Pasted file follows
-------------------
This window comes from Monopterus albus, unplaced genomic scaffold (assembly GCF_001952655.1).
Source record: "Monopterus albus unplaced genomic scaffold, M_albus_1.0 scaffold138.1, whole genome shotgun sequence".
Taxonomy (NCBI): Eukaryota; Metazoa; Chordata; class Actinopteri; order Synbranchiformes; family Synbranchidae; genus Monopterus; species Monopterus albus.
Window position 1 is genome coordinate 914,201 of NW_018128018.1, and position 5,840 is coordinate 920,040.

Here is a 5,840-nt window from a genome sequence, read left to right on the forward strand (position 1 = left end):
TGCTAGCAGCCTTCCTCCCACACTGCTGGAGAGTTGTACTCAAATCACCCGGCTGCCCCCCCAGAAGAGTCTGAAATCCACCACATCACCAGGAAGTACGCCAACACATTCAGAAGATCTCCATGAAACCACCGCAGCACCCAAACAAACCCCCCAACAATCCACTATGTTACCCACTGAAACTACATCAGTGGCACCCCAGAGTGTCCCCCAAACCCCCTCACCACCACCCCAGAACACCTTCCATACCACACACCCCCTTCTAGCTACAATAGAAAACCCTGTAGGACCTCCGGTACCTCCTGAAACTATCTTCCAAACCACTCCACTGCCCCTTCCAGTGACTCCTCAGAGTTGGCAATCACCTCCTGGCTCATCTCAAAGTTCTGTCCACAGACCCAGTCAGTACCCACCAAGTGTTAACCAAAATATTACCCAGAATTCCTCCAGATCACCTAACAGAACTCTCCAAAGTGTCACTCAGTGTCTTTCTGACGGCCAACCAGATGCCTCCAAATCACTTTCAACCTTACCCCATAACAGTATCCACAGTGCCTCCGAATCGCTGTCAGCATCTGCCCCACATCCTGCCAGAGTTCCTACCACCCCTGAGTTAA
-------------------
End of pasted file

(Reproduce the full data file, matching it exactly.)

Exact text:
This window comes from Monopterus albus, unplaced genomic scaffold (assembly GCF_001952655.1).
Source record: "Monopterus albus unplaced genomic scaffold, M_albus_1.0 scaffold138.1, whole genome shotgun sequence".
Taxonomy (NCBI): Eukaryota; Metazoa; Chordata; class Actinopteri; order Synbranchiformes; family Synbranchidae; genus Monopterus; species Monopterus albus.
Window position 1 is genome coordinate 914,201 of NW_018128018.1, and position 5,840 is coordinate 920,040.

Here is a 5,840-nt window from a genome sequence, read left to right on the forward strand (position 1 = left end):
TGCTAGCAGCCTTCCTCCCACACTGCTGGAGAGTTGTACTCAAATCACCCGGCTGCCCCCCCAGAAGAGTCTGAAATCCACCACATCACCAGGAAGTACGCCAACACATTCAGAAGATCTCCATGAAACCACCGCAGCACCCAAACAAACCCCCCAACAATCCACTATGTTACCCACTGAAACTACATCAGTGGCACCCCAGAGTGTCCCCCAAACCCCCTCACCACCACCCCAGAACACCTTCCATACCACACACCCCCTTCTAGCTACAATAGAAAACCCTGTAGGACCTCCGGTACCTCCTGAAACTATCTTCCAAACCACTCCACTGCCCCTTCCAGTGACTCCTCAGAGTTGGCAATCACCTCCTGGCTCATCTCAAAGTTCTGTCCACAGACCCAGTCAGTACCCACCAAGTGTTAACCAAAATATTACCCAGAATTCCTCCAGATCACCTAACAGAACTCTCCAAAGTGTCACTCAGTGTCTTTCTGACGGCCAACCAGATGCCTCCAAATCACTTTCAACCTTACCCCATAACAGTATCCACAGTGCCTCCGAATCGCTGTCAGCATCTGCCCCACATCCTGCCAGAGTTCCTACCACCCCTGAGTTAA